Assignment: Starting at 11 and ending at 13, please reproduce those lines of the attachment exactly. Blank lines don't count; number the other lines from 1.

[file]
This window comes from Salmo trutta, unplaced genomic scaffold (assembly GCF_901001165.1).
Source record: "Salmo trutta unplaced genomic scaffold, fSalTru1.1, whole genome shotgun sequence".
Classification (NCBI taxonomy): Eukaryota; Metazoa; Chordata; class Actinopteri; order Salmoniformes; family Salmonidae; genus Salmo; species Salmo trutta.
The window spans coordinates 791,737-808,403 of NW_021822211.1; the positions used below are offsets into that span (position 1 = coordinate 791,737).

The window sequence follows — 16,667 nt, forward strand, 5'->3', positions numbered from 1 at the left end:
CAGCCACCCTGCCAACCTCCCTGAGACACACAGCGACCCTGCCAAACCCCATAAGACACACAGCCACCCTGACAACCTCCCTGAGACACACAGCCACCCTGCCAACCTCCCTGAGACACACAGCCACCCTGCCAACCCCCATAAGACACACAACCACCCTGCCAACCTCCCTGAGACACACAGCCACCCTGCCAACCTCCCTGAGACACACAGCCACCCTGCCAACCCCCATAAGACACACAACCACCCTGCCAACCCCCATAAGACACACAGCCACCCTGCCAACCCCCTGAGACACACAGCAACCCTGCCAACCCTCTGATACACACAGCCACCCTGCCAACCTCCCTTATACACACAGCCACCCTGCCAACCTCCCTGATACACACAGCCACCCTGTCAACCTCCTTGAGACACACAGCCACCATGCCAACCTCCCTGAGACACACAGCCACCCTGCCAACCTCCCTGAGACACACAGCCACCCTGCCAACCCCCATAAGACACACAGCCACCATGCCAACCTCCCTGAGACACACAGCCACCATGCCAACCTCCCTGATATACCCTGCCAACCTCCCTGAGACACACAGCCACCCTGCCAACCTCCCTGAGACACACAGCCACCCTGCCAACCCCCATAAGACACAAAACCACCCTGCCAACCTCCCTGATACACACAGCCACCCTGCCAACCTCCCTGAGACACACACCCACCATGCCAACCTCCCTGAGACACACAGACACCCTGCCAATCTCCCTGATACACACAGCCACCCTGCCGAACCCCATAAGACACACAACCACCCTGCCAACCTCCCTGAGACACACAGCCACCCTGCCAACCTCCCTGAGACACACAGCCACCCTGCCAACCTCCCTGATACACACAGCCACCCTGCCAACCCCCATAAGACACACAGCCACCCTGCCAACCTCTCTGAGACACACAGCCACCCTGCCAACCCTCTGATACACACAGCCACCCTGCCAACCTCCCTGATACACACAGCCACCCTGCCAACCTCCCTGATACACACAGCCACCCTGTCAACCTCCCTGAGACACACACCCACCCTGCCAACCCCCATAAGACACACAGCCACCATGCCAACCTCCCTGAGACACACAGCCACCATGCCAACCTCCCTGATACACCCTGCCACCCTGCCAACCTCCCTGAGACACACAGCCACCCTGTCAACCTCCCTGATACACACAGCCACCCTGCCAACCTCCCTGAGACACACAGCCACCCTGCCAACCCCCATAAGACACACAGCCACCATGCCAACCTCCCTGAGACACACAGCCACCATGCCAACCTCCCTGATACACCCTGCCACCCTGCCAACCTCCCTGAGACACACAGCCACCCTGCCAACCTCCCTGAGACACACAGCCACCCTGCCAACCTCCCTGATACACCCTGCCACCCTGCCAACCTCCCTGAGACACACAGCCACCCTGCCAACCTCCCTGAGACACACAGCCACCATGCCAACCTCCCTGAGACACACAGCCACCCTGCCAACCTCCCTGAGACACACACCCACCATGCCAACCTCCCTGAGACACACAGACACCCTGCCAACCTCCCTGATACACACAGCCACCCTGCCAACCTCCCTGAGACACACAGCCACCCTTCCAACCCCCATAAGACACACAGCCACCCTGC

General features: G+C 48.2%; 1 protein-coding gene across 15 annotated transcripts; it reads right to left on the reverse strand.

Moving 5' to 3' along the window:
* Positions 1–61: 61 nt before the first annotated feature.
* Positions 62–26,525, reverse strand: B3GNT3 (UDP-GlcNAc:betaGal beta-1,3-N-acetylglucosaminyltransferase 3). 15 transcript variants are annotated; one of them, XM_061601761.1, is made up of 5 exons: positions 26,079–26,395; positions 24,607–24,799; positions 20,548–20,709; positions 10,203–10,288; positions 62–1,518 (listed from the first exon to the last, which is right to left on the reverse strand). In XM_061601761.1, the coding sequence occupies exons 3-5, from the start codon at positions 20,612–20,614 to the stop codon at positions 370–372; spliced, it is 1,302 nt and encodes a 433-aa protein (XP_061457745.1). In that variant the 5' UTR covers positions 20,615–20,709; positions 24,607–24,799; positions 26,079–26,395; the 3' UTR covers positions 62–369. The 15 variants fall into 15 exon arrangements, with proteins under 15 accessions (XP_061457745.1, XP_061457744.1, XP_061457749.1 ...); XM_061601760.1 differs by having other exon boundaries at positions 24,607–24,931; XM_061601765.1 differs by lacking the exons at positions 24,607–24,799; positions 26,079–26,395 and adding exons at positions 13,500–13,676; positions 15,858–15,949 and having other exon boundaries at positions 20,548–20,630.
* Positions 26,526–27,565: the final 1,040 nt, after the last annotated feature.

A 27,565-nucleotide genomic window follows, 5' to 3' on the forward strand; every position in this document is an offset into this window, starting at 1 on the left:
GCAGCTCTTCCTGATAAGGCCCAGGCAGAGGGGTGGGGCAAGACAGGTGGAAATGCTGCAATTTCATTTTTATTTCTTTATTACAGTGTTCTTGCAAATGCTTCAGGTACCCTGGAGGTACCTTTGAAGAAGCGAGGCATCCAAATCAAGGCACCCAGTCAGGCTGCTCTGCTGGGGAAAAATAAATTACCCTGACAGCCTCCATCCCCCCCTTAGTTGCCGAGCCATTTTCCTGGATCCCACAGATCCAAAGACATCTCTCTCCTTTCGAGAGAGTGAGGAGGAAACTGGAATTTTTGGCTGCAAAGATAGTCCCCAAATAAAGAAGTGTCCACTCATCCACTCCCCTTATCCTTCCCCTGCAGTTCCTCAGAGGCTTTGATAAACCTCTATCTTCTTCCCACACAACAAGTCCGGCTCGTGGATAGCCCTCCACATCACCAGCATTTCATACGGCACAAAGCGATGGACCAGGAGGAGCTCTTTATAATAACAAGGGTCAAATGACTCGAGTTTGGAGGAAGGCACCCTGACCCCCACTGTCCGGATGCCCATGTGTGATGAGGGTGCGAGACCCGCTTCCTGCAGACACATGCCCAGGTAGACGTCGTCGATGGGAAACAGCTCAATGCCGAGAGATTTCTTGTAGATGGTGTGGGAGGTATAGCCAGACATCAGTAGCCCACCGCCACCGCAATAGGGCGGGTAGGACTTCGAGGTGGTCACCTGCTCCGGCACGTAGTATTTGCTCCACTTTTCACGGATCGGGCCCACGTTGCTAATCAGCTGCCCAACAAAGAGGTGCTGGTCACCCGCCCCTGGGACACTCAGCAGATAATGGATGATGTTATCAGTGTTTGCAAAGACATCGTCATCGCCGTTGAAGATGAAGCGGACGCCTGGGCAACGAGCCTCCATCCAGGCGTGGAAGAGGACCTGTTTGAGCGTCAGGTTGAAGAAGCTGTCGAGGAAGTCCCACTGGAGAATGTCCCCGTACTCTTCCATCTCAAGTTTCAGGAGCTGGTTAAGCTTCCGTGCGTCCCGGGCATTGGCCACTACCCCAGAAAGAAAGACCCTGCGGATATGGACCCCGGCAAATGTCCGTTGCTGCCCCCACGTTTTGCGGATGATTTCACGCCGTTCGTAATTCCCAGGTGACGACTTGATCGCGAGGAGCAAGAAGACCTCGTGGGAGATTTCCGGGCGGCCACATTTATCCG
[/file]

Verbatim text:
* Positions 26,526–27,565: the final 1,040 nt, after the last annotated feature.

A 27,565-nucleotide genomic window follows, 5' to 3' on the forward strand; every position in this document is an offset into this window, starting at 1 on the left:
GCAGCTCTTCCTGATAAGGCCCAGGCAGAGGGGTGGGGCAAGACAGGTGGAAATGCTGCAATTTCATTTTTATTTCTTTATTACAGTGTTCTTGCAAATGCTTCAGGTACCCTGGAGGTACCTTTGAAGAAGCGAGGCATCCAAATCAAGGCACCCAGTCAGGCTGCTCTGCTGGGGAAAAATAAATTACCCTGACAGCCTCCATCCCCCCCTTAGTTGCCGAGCCATTTTCCTGGATCCCACAGATCCAAAGACATCTCTCTCCTTTCGAGAGAGTGAGGAGGAAACTGGAATTTTTGGCTGCAAAGATAGTCCCCAAATAAAGAAGTGTCCACTCATCCACTCCCCTTATCCTTCCCCTGCAGTTCCTCAGAGGCTTTGATAAACCTCTATCTTCTTCCCACACAACAAGTCCGGCTCGTGGATAGCCCTCCACATCACCAGCATTTCATACGGCACAAAGCGATGGACCAGGAGGAGCTCTTTATAATAACAAGGGTCAAATGACTCGAGTTTGGAGGAAGGCACCCTGACCCCCACTGTCCGGATGCCCATGTGTGATGAGGGTGCGAGACCCGCTTCCTGCAGACACATGCCCAGGTAGACGTCGTCGATGGGAAACAGCTCAATGCCGAGAGATTTCTTGTAGATGGTGTGGGAGGTATAGCCAGACATCAGTAGCCCACCGCCACCGCAATAGGGCGGGTAGGACTTCGAGGTGGTCACCTGCTCCGGCACGTAGTATTTGCTCCACTTTTCACGGATCGGGCCCACGTTGCTAATCAGCTGCCCAACAAAGAGGTGCTGGTCACCCGCCCCTGGGACACTCAGCAGATAATGGATGATGTTATCAGTGTTTGCAAAGACATCGTCATCGCCGTTGAAGATGAAGCGGACGCCTGGGCAACGAGCCTCCATCCAGGCGTGGAAGAGGACCTGTTTGAGCGTCAGGTTGAAGAAGCTGTCGAGGAAGTCCCACTGGAGAATGTCCCCGTACTCTTCCATCTCAAGTTTCAGGAGCTGGTTAAGCTTCCGTGCGTCCCGGGCATTGGCCACTACCCCAGAAAGAAAGACCCTGCGGATATGGACCCCGGCAAATGTCCGTTGCTGCCCCCACGTTTTGCGGATGATTTCACGCCGTTCGTAATTCCCAGGTGACGACTTGATCGCGAGGAGCAAGAAGACCTCGTGGGAGATTTCCGGGCGGCCACATTTATCCG